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Links between animal behaviour, health and welfare

  • Full or part time
  • Application Deadline
    Applications accepted all year round
  • Self-Funded PhD Students Only
    Self-Funded PhD Students Only

About This PhD Project

Project Description

An animal’s behaviour both causes and reflects changes in its health and welfare. The biological processes underlying these relationships are increasingly well understood in humans. Our group studies such links in animals, in collaboration with colleagues from within the Behaviour and Welfare grouping at Bristol Vet School and other researchers beyond. We investigate how the behavioural biology of animals relates to their health and welfare, and are currently inviting applications in three areas:
Subclinical disease in livestock: behavioural markers and affective state Subclinical disease is a big concern on farms as it directly and negatively impacts productivity before any clinical symptoms are detectable. If untreated, it can lead to full-blown symptoms and further disease spread. It therefore has profound implications for food security as well as livestock welfare. While clinical disease is generally characterised by physical signs and a suite of behavioural changes (‘sickness behaviour’), subclinical cases are difficult to detect without blood sampling. Sickness behaviours are caused by clinical levels of pro-inflammatory immune-mediators acting on the CNS. They include conspicuous changes in sleep patterns, reduced food/water intake, mobility, interaction with the environment and group mates, altered cognitive and attention processes, depression-like behaviours incl. anhedonia, and in humans also a self-reported affective state of malaise or feeling unwell. In subclinical cases, levels of the relevant immune-mediators are lower, and their effects attenuated. A key question is whether such effects are still welfare-relevant, and detectable for early treatment.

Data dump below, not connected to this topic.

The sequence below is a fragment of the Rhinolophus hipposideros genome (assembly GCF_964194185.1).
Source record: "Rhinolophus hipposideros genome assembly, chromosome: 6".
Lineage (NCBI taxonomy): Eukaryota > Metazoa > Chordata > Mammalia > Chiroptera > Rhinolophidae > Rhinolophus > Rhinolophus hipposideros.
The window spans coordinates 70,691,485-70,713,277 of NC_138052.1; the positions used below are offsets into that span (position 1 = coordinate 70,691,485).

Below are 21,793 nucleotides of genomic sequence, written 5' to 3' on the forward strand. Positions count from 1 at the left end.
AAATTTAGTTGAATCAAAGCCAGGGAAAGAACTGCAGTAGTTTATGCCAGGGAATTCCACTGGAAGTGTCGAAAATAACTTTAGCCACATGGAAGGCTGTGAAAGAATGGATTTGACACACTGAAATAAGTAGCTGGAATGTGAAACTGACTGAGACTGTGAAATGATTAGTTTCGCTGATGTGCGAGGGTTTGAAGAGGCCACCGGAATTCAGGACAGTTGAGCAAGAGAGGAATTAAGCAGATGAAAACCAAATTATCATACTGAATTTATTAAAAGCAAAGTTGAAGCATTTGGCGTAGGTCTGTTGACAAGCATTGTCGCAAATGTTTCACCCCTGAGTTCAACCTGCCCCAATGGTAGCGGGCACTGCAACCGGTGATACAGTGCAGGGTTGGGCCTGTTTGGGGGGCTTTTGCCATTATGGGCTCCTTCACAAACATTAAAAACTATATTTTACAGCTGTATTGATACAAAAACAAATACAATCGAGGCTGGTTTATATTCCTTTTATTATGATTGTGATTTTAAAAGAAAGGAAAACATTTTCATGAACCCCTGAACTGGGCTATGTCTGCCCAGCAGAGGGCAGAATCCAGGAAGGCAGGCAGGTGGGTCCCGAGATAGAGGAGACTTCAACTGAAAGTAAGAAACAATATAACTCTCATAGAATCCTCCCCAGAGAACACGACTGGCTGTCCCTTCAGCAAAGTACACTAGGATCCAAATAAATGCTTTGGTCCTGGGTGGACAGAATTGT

Play behaviour as a health and welfare indicator Play disappears when animals are under fitness challenge, and social play - in rat models at least - is regulated by the subcortical brain areas and opioid neurotransmitter systems that also mediate the hedonic properties of rewards. The suggestion therefore has been that play indicates the absence of fitness threats and is accompanied by pleasure-like subjective states as are experienced during reward consumption. However, play behaviour does not just occur in the absence of fitness challenges, but also in fitness-threatening situations, for example in competitive situations to lower social tension (e.g. canids, some primates). It is also characteristically flexible and variable between and within species, and evidence for opioid involvement is available for one type of play only. Such constraints currently limit the usefulness of play in health and welfare assessment. A better understanding is needed of when play validly and reliably indicates good health and welfare, generalised across a range of species.
Social dynamics, health and productivity in free-ranging beef suckler herds Cattle are naturally gregarious, living in cow-calf groups with bulls joining during the mating season. Weaning happens gradually, with heifer calves staying in their native groups while bull calves leave as they reach sexual maturity. We study the social dynamics and associated health and productivity indicators during the natural weaning period and, thereafter, in family groups of free-ranging suckler herds.

PhD or Masters by research: We welcome applications at any time of year from self-funded students with a background in zoology/ biology/veterinary science. Please contact if you would like more information.

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